The final vote by the European Parliament on the European market infrastructure regulation (EMIR) has been held off until September, following a request by MEPs.
EMIR is the European Commission's legislative solution to the Group of 20's mandate to minimise systemic risk in global OTC derivatives markets. It will provide the regulatory framework for Europe's post-trade cash and derivatives infrastructure.
The delay was announced on 4 July at a plenary session of the parliament by German MEP Werner Langen, the rapporteur for the draft legislation and a member of the Economic and Monetary Affairs Committee (ECON) of the European Parliament. A draft of EMIR has been agreed by ECON. Langen had previously proposed that it be voted through on a final reading before negotiations with the European Council, Europe's other key decision-taking body which represents national governments, were concluded.
“The committee has deliberated on the final vote; the rapporteurs and the major representative groups have told me they would like to see the final vote postponed until September so there is some room for manoeuvre and negotiations with the Polish presidency of the Council,” he said.
“We weren't able to get unanimous agreement with the Council, and that is why the issue has had to be handed over to the Polish presidency but I am optimistic that after the summer break we will be able to get agreement with the new presidency fairly quickly,” he added.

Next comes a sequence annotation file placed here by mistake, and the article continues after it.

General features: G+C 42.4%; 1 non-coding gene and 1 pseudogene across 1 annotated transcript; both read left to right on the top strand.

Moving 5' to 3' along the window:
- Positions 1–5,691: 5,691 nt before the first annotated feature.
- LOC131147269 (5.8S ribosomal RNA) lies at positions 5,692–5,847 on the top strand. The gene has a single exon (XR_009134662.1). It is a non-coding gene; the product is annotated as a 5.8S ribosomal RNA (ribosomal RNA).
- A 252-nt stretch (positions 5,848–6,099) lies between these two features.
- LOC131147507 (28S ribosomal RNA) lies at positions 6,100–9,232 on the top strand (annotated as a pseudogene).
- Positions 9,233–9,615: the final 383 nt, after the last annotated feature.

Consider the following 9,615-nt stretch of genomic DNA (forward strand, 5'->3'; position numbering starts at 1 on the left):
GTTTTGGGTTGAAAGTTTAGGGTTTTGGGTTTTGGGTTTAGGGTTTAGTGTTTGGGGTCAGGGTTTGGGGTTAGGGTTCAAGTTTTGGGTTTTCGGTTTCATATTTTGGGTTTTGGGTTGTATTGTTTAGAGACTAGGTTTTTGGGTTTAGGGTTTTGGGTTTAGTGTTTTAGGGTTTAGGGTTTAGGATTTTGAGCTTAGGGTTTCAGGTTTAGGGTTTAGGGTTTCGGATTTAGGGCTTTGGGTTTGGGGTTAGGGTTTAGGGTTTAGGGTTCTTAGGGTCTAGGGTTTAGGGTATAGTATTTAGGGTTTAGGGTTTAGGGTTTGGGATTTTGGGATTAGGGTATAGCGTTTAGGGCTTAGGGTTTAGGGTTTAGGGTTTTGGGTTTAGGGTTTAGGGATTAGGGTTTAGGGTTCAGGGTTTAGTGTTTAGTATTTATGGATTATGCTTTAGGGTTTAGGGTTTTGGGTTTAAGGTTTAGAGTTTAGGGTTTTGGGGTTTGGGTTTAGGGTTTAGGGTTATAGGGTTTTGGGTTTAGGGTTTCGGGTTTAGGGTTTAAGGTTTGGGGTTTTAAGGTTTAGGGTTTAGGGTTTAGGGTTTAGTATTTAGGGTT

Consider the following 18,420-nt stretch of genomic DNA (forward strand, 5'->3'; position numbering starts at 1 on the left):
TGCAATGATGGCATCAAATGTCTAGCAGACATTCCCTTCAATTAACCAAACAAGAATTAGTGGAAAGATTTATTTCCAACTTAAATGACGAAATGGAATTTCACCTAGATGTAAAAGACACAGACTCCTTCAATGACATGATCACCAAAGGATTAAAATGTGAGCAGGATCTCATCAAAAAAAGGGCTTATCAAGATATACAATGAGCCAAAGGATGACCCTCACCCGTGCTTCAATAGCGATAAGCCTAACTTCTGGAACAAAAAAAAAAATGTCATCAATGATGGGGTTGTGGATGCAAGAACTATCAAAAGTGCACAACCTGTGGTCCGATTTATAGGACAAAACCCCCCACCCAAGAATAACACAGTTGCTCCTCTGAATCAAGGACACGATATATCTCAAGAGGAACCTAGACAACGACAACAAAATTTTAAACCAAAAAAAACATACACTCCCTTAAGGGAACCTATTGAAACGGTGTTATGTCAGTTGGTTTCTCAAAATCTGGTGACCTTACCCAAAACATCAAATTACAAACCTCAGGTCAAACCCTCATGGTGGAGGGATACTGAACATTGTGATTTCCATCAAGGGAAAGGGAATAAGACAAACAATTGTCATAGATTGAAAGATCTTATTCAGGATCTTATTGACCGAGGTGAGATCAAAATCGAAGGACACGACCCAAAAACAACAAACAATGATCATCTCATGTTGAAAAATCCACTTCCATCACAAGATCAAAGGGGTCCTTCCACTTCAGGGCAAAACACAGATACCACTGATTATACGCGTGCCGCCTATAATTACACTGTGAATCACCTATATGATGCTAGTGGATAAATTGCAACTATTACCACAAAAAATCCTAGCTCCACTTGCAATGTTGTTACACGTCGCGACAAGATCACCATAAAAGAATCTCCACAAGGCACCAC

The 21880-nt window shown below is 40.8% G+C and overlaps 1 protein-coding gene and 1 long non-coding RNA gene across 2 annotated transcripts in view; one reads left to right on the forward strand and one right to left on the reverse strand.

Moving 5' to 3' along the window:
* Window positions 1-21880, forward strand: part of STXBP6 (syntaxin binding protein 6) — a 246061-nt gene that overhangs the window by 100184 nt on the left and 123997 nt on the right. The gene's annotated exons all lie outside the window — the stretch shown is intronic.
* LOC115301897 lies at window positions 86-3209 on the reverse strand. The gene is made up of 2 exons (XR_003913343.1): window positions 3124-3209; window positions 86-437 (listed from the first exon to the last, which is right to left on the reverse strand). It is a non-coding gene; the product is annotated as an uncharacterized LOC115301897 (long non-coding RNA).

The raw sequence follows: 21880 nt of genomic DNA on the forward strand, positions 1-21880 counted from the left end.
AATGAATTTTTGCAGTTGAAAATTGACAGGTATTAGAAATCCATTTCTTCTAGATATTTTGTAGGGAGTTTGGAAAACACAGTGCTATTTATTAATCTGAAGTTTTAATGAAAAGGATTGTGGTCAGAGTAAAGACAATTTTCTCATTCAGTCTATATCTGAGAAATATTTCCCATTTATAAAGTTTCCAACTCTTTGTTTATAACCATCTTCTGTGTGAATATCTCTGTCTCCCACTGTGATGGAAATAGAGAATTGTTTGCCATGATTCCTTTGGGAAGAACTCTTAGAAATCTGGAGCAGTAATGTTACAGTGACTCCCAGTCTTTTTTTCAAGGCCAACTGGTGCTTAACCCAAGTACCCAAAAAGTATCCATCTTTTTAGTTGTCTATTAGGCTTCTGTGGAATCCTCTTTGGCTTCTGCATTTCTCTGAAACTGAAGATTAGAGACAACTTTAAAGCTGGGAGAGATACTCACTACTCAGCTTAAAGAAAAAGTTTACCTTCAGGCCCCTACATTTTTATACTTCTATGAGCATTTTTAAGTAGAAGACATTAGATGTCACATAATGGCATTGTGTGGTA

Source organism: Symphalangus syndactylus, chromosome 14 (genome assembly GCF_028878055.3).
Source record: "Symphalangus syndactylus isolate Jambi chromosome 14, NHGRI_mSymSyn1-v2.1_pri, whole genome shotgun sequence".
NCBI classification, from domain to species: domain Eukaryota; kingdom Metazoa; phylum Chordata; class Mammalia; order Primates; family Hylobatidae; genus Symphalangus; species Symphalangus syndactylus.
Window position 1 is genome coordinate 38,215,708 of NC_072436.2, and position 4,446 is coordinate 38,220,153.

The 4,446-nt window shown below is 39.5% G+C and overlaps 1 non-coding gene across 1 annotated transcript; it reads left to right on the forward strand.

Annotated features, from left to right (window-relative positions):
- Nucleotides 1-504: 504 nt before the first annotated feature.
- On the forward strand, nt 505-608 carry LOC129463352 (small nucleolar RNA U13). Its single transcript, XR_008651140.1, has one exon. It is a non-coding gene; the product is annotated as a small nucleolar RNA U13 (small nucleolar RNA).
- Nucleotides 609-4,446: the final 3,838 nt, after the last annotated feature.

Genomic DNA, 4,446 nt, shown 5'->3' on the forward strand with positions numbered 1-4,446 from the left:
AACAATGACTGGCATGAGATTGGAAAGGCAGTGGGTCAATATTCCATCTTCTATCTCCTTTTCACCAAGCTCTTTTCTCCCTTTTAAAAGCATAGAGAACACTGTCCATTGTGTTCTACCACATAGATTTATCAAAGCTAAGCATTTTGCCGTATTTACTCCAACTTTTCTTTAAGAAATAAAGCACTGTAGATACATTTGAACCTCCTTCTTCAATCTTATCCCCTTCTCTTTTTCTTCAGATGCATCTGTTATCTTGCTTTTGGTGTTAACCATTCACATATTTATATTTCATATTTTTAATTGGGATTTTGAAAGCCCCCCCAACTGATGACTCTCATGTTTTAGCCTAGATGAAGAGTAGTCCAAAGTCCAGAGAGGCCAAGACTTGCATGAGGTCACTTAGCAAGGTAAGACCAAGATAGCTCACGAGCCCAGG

Michel Barnier, the EC's internal market's commissioner, welcomed the delay saying that it offered the opportunity to resolve three contentious issues; supervision, the scope of the legislation and the way in which clearers from non-EU countries should be dealt with.
The debate about the inclusion of exchange-traded derivatives within the scope of EMIR has been particularly fraught. Europe's largest derivatives exchange, Eurex, owned by German exchange operator Deutsche Börse, would have to allow rival venues and clearing houses to access its vertically integrated trading and clearing silo if exchange-traded derivatives were to fall under EMIR.
Sharon Bowles MEP, chair of ECON, has said that extending the scope would prevent monopolies developing and allow fair competition to take place in the European market.
At the plenary session Langen said that he hoped the original G20 target, which only targeted OTC derivatives for central clearing, would be followed by Parliament even if there were different proposals from the Council, and despite the extension of equivalent legislation in the US to include exchange-traded derivatives.